Scientists Show Proof Hip-Hop Has Revolutionized Music the Most Since 1960 (News)

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For decades, fans of Hip-Hop have considered it one of the most important developments in Pop culture. Now, scientists say they have proof that it is in fact the most revolutionary form of music since 1960. Much has been discussed about the rise of Rock & Roll and the “British Invasion” of the 1960s. That music was the soundtrack of a Baby Boomer generation that would dominate the country for the last half century, but a study by researchers at Queen Mary University of London, in Royal Society Open Science, released earlier this month, now shows it was the beats & rhymes of Rap music that have had the biggest impact on music during that 50-year span.


For years, fans of various genres–Rock & Roll, Heavy Metal, Grunge, Jazz, Blues, Disco, Rap, EDM–have championed their preferred music type and decried the importance of others. Similarly, listeners have romanticized the music of their teenage years for its diversity and richness, while criticizing present day music as being “unoriginal” and lacking in the innovation of yore. The Royal Society Open Science study set out to analyze both of these premises through raw, hard data, using a methodology similar to how evolutionary biologists have compared and contrasted the evolution of various species vis a vis one another, “Drawing inspiration from studies of organic and cultural evolution, we view the history of pop music as a ‘fossil record’ and ask the kinds of questions that a palaeontologist might: has the variety of popular music increased or decreased over time? Is evolutionary change in popular music continuous or discontinuous? And, if it is discontinuous, when did the discontinuities occur?”

In order to undertake the massive study, the researchers first set some parameters. They limited the study to a 50-year span, between 1960 and 2010, and they only looked at songs that made the Billboard 100 chart over that period of time. That yielded a pool of 17,094 songs. They then analyzed these tunes by song structure, using several quantitative audio features (based on tone, timbre and other factors) to classify the songs into specific categories. Those categories were then cross-referenced against tags applied to songs listened to by users to assign commonly-used genre names (Rock, Jazz, Hip-Hop, etc.) to the categories.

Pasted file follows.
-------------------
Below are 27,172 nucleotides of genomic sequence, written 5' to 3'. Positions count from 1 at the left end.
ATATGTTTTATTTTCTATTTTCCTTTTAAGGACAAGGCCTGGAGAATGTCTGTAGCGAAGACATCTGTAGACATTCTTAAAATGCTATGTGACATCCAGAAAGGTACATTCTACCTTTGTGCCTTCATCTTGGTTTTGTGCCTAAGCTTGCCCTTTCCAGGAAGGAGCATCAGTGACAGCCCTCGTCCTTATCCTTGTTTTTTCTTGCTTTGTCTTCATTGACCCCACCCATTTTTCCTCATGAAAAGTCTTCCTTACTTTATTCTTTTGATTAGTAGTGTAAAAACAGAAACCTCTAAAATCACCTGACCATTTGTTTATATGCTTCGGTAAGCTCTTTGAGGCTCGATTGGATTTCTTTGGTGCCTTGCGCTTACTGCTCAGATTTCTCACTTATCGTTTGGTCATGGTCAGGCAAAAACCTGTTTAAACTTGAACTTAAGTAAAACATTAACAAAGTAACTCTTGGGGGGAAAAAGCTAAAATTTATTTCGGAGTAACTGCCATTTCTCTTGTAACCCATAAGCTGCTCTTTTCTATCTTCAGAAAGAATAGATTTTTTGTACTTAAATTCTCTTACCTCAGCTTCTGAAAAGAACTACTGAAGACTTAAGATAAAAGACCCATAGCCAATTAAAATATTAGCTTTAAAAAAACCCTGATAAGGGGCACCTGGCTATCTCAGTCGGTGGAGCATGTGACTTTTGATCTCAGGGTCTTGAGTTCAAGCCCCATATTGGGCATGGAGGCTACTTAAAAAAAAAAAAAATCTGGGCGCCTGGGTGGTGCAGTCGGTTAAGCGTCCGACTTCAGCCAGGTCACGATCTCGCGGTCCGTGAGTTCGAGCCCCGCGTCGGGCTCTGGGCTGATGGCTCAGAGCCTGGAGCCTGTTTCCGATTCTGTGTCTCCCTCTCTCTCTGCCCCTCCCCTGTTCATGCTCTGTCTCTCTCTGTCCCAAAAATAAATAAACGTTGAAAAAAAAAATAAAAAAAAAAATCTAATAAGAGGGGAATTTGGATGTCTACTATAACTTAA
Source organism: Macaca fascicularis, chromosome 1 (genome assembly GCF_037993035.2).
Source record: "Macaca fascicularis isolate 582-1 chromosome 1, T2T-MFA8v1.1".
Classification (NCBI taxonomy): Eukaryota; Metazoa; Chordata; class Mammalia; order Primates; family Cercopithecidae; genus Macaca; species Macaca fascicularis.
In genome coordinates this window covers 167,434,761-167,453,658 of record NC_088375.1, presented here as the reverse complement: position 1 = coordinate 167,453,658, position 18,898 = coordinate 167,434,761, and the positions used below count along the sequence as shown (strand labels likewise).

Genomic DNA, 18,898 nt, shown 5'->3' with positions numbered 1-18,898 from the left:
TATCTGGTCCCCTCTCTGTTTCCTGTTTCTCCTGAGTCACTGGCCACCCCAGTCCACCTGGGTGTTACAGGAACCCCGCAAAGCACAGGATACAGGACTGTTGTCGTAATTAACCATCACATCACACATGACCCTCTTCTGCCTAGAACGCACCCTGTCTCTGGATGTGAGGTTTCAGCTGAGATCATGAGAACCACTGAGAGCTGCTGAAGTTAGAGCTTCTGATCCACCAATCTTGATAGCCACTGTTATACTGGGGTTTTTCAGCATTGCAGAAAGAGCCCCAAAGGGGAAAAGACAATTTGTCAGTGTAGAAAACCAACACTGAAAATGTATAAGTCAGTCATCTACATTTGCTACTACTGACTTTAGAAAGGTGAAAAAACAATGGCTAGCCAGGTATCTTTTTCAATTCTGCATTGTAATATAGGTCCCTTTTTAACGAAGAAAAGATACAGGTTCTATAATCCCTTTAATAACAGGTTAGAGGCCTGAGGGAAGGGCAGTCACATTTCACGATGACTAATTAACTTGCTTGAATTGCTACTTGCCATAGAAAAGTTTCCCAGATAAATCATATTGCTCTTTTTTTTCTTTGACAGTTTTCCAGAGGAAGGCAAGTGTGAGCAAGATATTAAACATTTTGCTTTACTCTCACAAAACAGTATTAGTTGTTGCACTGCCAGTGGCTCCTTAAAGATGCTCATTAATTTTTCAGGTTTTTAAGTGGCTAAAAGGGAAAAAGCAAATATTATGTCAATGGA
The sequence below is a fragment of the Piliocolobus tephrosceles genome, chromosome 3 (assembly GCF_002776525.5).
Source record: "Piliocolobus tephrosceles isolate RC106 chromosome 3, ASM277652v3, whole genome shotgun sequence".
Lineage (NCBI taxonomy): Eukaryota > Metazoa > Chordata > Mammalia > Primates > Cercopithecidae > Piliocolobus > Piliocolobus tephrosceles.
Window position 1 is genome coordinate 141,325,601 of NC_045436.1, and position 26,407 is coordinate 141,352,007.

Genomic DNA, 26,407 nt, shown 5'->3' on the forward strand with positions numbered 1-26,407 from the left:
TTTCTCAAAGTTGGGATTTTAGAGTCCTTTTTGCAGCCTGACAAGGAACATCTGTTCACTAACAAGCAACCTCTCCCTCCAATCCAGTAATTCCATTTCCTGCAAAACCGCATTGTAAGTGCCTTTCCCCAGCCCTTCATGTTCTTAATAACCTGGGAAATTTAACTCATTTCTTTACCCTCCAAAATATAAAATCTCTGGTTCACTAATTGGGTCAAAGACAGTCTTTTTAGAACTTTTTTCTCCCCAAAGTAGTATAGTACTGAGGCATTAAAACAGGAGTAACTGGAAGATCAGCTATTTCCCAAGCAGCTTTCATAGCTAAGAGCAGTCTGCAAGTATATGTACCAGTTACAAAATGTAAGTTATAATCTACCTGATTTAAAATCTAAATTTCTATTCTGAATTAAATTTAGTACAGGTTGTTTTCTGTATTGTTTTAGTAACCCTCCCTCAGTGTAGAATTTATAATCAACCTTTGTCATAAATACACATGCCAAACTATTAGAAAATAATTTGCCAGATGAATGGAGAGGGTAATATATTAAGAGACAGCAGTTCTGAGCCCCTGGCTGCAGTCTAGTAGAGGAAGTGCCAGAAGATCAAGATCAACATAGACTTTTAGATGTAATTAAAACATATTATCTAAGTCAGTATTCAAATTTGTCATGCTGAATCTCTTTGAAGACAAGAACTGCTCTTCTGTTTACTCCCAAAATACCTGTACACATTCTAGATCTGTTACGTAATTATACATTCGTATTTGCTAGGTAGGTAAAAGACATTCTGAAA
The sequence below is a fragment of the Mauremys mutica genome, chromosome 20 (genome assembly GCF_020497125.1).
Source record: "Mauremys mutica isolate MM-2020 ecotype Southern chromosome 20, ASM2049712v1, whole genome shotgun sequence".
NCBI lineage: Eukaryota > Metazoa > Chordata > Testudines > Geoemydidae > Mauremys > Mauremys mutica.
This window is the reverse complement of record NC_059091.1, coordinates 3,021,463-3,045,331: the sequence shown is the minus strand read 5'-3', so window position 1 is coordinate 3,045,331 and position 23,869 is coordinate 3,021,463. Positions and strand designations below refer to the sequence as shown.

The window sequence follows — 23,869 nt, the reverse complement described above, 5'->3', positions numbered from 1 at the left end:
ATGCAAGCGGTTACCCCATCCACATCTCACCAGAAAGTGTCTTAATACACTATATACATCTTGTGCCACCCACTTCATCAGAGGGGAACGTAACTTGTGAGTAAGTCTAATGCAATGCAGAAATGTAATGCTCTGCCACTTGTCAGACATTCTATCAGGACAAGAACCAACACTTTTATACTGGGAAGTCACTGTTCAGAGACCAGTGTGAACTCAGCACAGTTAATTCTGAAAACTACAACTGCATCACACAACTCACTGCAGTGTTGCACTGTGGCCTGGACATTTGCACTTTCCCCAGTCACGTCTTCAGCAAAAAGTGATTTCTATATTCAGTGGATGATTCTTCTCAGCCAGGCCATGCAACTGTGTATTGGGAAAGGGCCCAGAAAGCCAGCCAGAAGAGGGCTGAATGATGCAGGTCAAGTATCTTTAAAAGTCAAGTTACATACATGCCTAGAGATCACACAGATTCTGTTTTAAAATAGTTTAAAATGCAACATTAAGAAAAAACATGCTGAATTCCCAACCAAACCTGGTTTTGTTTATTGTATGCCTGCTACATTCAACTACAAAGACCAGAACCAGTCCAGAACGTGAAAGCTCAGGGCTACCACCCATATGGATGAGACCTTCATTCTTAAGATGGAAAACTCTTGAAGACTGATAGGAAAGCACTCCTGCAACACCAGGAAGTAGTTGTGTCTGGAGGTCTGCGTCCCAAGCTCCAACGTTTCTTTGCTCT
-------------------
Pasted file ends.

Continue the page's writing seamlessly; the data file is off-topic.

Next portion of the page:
Their analysis revealed several interesting findings:

– The biggest revolution in music in the last 50 years began in 1991, driven by the ascendance of Hip-Hop, “The rise of rap and related genres appears, then, to be the single most important event that has shaped the musical structure of the American charts in the period that we studied.”

Hip-Hop History 1991 Mix by Brooklyn Radio on Mixcloud

– The Rock & Roll movement which started in 1964 was another dramatic shift in music, but did not have the same impact as Hip-Hop. The genre, which was driven by acts like The Beatles and The Rolling Stones, was iterative of preexisting genres like Blues.

– Another, smaller revolution occurred in 1983, corresponding with the expansion of Disco, New Wave and Hard Rock.

– While those revolutions in 1964, 1983 and 1991 were radical shifts in music, it was by no means homogeneous in other years. Instead, music has been incredibly diverse over the last 50 years, characterized by the rise and fall of several genres throughout the period–Jazz, Blues, Soft Rock, Hard Rock, Disco, New Wave, Funk, Soul, R&B, Alternative, Heavy Metal, Stadium Rock, etc.

Upon reflection, the findings about the seismic shift in music caused by Hip-Hop should not be surprising. The genre was unlike any other before it. Turntablism and sampling allowed the music to draw on literally all genres that came before it, synthesizing and fusing those forms of music in ways never imagined, previously. Additionally, as noted in the LA Times, the lack of traditional musical instruments freed Hip-Hop’s creators from the structural limitations of those instruments, allowing them to produce songs that were restricted only by the confines of their imaginations. Moreover, the shift from singing to rapping also provided for the injection of tens, if not hundreds, of more words per song, which in turn, enabled MCs to express far more complex ideas over the course of a song.

As Hip-Hop continues to evolve, do you think the same will be said for it in another 50 years or will another genre of music rise to take its place?

Related: It’s Official. Hip-Hop Will Have a Hall of Fame in New York City (Video)